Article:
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Common household remedies request

Thai basil. I'm told it's easy to friggin grow. No such luck for me!

Last year, nada. This year, nada. Seeds (from Fedco!) in five days ago:

1. Good soil (seafood compost)

2. Good sun (best available)

3. One-eighth inch covered gently

4. Three different little patches, though all the same conditions.

5. Soil moist.

It's been a bit cloudy and rainy lately, but not cold, and stuff like greens is very happy, ditto tomatoes and squash.

Am I doing something stupid? Do the Norway Maple leaves I mulched everything with over the window secrete something horrible that kills them?

Should I excavate one of the beds and look for rotted seeds? Help, this is frustrating. I want the beauty but also the strong odor to repel pests.

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Submitted by Lex on

They're generally listed as a five day germination, but they require soil temps of 70 degrees.

In general, and some plants are more susceptible to this than others, you can lose germination if the soil is too wet or too dry ... particularly the latter once the germination process starts. You can also lose seedlings to fungus, etc. before you even see them. If your soil was the right temp for germination and then dropped by a lot, you could lose them.

At five days i wouldn't worry. I find it not uncommon for germination to happen faster or slower than package listings. IMO, basil's one of those things that's more efficient to buy a few starts of than to seed or to seed indoors where temperature is easier to control and transplant out.

Also, you know that Japanese beetles love basil, right? I find the whole odor to repel other bugs to be unsubstantiated except in a few cases where the plant secrets particular compounds like pyrethrum.

Submitted by lambert on

No, I didn't know. So, I guess I've got bait, though! As long as they don't go for the vegetables, they can have the sacrifice raspberries.

I was on the track of mussel shells for a soil amendment, but what with one thing and another...

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Submitted by Salmo on

I had some seeds germinate very slowly this spring. At five days, my tomatoes were still unsprouted seeds and even some of the lettuce seeds were slow. I do not know why this might change from year to year, but it does. You can always start some seeds in peat pots for later transplantation if the original seeds are still not sprouting after they have been in the ground for 10 days to 2 weeks.

Maple leaves should not degrade to kill other plants, but of course, any leaf mulch has significant nitrogenous demand. The old formula is two parts green (grass cuttings, etc.) to one part brown (leaves, etc). So, check for low nitrogen if your soil seems to be producing under-fertilized plants.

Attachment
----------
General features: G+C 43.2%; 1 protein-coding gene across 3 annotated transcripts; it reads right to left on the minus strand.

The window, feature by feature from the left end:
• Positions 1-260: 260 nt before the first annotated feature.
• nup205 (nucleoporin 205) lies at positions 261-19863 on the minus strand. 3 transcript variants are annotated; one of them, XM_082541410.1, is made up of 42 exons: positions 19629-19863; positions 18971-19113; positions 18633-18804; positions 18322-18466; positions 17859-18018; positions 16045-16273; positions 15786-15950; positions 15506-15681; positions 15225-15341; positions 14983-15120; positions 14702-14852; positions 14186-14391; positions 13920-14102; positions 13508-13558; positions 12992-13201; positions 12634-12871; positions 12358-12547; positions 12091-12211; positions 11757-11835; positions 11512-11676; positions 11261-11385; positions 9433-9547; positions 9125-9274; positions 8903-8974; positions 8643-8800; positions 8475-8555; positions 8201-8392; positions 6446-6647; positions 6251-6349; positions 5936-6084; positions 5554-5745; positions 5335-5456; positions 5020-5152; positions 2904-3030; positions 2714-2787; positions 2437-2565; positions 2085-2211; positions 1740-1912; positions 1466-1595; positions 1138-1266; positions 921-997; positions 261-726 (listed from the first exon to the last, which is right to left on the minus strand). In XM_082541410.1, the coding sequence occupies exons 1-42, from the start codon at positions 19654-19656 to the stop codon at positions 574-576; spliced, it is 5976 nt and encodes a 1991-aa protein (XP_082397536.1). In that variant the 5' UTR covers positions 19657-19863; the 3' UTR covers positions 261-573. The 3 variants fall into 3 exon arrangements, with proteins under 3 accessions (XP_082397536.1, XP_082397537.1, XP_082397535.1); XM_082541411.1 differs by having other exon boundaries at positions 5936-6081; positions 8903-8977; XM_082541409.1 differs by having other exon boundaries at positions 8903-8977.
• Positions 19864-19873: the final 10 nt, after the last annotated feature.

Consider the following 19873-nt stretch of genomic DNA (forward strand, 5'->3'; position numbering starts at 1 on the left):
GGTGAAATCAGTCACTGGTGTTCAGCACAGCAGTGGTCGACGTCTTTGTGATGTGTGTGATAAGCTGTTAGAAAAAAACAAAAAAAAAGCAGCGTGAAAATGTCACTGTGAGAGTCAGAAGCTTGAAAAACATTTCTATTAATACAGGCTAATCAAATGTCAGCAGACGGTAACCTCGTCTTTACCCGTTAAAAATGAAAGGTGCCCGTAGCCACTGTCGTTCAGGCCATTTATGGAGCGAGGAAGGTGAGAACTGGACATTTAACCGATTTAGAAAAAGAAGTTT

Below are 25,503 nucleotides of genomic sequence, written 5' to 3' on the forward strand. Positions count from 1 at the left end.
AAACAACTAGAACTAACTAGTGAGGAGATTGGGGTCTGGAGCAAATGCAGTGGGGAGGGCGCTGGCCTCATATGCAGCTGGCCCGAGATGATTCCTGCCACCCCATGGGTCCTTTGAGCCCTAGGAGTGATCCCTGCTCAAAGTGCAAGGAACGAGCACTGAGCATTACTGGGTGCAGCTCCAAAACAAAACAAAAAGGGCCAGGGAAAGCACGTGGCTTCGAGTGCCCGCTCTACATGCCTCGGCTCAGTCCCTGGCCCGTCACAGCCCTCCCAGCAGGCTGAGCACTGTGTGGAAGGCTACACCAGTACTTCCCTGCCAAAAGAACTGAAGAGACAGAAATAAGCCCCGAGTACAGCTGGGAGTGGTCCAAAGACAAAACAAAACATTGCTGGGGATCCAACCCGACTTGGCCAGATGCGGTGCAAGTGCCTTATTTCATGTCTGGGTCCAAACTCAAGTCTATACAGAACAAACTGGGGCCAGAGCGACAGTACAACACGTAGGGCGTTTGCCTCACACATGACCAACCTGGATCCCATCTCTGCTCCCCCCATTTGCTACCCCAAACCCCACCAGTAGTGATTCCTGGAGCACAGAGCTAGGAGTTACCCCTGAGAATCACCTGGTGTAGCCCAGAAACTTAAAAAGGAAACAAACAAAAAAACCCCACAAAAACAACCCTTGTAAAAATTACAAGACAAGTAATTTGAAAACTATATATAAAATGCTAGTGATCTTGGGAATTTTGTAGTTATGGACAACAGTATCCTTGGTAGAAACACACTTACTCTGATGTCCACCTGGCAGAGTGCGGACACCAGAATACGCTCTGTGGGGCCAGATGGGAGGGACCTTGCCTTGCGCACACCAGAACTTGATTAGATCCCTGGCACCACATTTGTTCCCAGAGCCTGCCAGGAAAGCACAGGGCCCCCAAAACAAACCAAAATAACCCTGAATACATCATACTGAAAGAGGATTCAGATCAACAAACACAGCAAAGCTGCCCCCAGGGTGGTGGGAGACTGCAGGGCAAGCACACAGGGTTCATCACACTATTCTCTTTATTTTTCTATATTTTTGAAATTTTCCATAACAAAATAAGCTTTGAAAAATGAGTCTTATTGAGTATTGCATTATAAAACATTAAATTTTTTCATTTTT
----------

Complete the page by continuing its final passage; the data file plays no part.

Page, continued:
Submitted by lambert on

On green brown, that formula really worked. My compost heated up right away.

So, looks like I need to do green compost throughout the year on the beds?

Salmo's picture
Submitted by Salmo on

I should have added that butternut leaves (as well as leaves of other trees of the juglone family including shag bark hickory, and various walnuts) should never be in your compost. Their leaves are the poster children for vegetable materials that rot to produce toxins in the soil limiting the areas where they are present to only their own species. Mostly those species do well in more southerly areas than Maine, but butternut grows wild here in the shadows of the White Mountains and probably is common in your area too.

Submitted by lambert on

I had mostly acorn, but a little butternut, and I composed some of it, for sure. Not much in volume, however.

Should I not then spread last year's really beautiful compost on anything??!!

Salmo's picture
Submitted by Salmo on

The butternut I was writing about is a tree, very similar to walnut but with softer wood and a slightly smaller nut. The nuts are quite good (if you can get them before the squirrels), the husks can be boiled to make a nice soft brown dye, and I made a neighbor a dining room table from some of butternut planks that is lovely. They just don't play well with other plants. Don't worry about the squash leaves.

Submitted by hipparchia on

i too have butternut squash, leaves and all, in my someday-it-will-become-compost pile.

NWLuna's picture
Submitted by NWLuna on

5 days and you're already worrying? They're not clockwork. What Lex said about soil temps. And this is from our local plant guru (don't know how well it applies to the NE):

A tender herb, basil will die, or at least be seriously maimed, if you plant it outdoors before nighttime temperatures are consistently above 50 degrees. As long as you provide it with a hot, sunny location and plenty of water, basil is among the easiest of herbs to grow in the garden or in a container.

Steady, slow growth is the key to great taste, so amend the soil with compost and forgo the fertilizer. Basil contains the most oils when harvested before the flowers occur. Fortunately, the best way to delay flowering, as well as to encourage branching and new growth, is to harvest regularly by snipping off the end of the branches.

http://seattletimes.nwsource.com/text/20...

Submitted by lambert on

I'll check today, but last year the one friggin plant flowered did so in a crack on a stone dust path -- which would be hotter.